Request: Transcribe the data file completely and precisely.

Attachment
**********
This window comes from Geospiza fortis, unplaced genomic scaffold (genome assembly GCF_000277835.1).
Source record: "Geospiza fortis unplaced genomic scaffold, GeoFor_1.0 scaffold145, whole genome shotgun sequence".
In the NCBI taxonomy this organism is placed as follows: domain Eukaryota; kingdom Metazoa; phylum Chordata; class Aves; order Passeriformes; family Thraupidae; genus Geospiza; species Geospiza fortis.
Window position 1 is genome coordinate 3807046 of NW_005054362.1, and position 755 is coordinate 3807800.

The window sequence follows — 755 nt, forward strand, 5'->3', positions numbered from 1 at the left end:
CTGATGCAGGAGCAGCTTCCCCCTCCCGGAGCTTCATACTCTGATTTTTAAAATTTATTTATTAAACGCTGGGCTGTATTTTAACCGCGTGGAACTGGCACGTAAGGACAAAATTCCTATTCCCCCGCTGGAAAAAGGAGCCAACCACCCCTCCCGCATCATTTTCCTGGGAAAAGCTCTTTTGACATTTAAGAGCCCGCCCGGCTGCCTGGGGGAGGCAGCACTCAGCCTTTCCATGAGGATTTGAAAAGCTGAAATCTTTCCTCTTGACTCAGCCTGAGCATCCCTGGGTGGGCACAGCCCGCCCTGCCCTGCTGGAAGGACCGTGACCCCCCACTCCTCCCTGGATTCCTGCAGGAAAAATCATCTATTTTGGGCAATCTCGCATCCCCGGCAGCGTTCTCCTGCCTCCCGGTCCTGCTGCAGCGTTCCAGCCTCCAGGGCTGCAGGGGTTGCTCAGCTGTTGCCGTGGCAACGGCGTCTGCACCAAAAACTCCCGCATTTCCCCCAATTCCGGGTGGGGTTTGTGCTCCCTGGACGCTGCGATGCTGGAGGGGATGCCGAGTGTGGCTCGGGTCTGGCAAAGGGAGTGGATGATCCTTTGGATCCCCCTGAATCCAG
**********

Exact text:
This window comes from Geospiza fortis, unplaced genomic scaffold (genome assembly GCF_000277835.1).
Source record: "Geospiza fortis unplaced genomic scaffold, GeoFor_1.0 scaffold145, whole genome shotgun sequence".
In the NCBI taxonomy this organism is placed as follows: domain Eukaryota; kingdom Metazoa; phylum Chordata; class Aves; order Passeriformes; family Thraupidae; genus Geospiza; species Geospiza fortis.
Window position 1 is genome coordinate 3807046 of NW_005054362.1, and position 755 is coordinate 3807800.

The window sequence follows — 755 nt, forward strand, 5'->3', positions numbered from 1 at the left end:
CTGATGCAGGAGCAGCTTCCCCCTCCCGGAGCTTCATACTCTGATTTTTAAAATTTATTTATTAAACGCTGGGCTGTATTTTAACCGCGTGGAACTGGCACGTAAGGACAAAATTCCTATTCCCCCGCTGGAAAAAGGAGCCAACCACCCCTCCCGCATCATTTTCCTGGGAAAAGCTCTTTTGACATTTAAGAGCCCGCCCGGCTGCCTGGGGGAGGCAGCACTCAGCCTTTCCATGAGGATTTGAAAAGCTGAAATCTTTCCTCTTGACTCAGCCTGAGCATCCCTGGGTGGGCACAGCCCGCCCTGCCCTGCTGGAAGGACCGTGACCCCCCACTCCTCCCTGGATTCCTGCAGGAAAAATCATCTATTTTGGGCAATCTCGCATCCCCGGCAGCGTTCTCCTGCCTCCCGGTCCTGCTGCAGCGTTCCAGCCTCCAGGGCTGCAGGGGTTGCTCAGCTGTTGCCGTGGCAACGGCGTCTGCACCAAAAACTCCCGCATTTCCCCCAATTCCGGGTGGGGTTTGTGCTCCCTGGACGCTGCGATGCTGGAGGGGATGCCGAGTGTGGCTCGGGTCTGGCAAAGGGAGTGGATGATCCTTTGGATCCCCCTGAATCCAG